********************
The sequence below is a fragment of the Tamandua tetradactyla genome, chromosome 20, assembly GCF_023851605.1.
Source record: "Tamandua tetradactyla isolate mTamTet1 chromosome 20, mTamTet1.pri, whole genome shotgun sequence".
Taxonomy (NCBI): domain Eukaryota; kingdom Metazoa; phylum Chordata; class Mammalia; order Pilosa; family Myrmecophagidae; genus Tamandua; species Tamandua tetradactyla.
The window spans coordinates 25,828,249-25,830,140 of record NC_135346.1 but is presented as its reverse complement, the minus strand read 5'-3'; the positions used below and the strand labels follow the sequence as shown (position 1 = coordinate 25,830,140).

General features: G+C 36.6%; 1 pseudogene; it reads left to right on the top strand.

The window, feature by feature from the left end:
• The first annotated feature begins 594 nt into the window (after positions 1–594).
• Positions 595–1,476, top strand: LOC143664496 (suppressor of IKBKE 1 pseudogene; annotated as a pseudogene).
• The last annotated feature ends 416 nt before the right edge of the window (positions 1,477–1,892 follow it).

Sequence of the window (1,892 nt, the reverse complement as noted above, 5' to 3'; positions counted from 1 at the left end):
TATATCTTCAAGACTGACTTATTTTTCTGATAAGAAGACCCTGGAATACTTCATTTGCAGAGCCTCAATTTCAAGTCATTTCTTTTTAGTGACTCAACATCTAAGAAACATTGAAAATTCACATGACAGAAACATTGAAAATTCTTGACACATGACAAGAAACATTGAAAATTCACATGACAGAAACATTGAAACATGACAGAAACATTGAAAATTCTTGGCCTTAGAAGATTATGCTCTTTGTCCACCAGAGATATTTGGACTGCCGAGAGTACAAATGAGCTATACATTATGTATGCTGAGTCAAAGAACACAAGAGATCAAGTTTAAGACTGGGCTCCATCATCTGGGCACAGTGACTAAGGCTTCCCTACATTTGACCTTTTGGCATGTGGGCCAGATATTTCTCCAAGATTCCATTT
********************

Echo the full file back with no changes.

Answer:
The sequence below is a fragment of the Tamandua tetradactyla genome, chromosome 20, assembly GCF_023851605.1.
Source record: "Tamandua tetradactyla isolate mTamTet1 chromosome 20, mTamTet1.pri, whole genome shotgun sequence".
Taxonomy (NCBI): domain Eukaryota; kingdom Metazoa; phylum Chordata; class Mammalia; order Pilosa; family Myrmecophagidae; genus Tamandua; species Tamandua tetradactyla.
The window spans coordinates 25,828,249-25,830,140 of record NC_135346.1 but is presented as its reverse complement, the minus strand read 5'-3'; the positions used below and the strand labels follow the sequence as shown (position 1 = coordinate 25,830,140).

General features: G+C 36.6%; 1 pseudogene; it reads left to right on the top strand.

The window, feature by feature from the left end:
• The first annotated feature begins 594 nt into the window (after positions 1–594).
• Positions 595–1,476, top strand: LOC143664496 (suppressor of IKBKE 1 pseudogene; annotated as a pseudogene).
• The last annotated feature ends 416 nt before the right edge of the window (positions 1,477–1,892 follow it).

Sequence of the window (1,892 nt, the reverse complement as noted above, 5' to 3'; positions counted from 1 at the left end):
TATATCTTCAAGACTGACTTATTTTTCTGATAAGAAGACCCTGGAATACTTCATTTGCAGAGCCTCAATTTCAAGTCATTTCTTTTTAGTGACTCAACATCTAAGAAACATTGAAAATTCACATGACAGAAACATTGAAAATTCTTGACACATGACAAGAAACATTGAAAATTCACATGACAGAAACATTGAAACATGACAGAAACATTGAAAATTCTTGGCCTTAGAAGATTATGCTCTTTGTCCACCAGAGATATTTGGACTGCCGAGAGTACAAATGAGCTATACATTATGTATGCTGAGTCAAAGAACACAAGAGATCAAGTTTAAGACTGGGCTCCATCATCTGGGCACAGTGACTAAGGCTTCCCTACATTTGACCTTTTGGCATGTGGGCCAGATATTTCTCCAAGATTCCATTT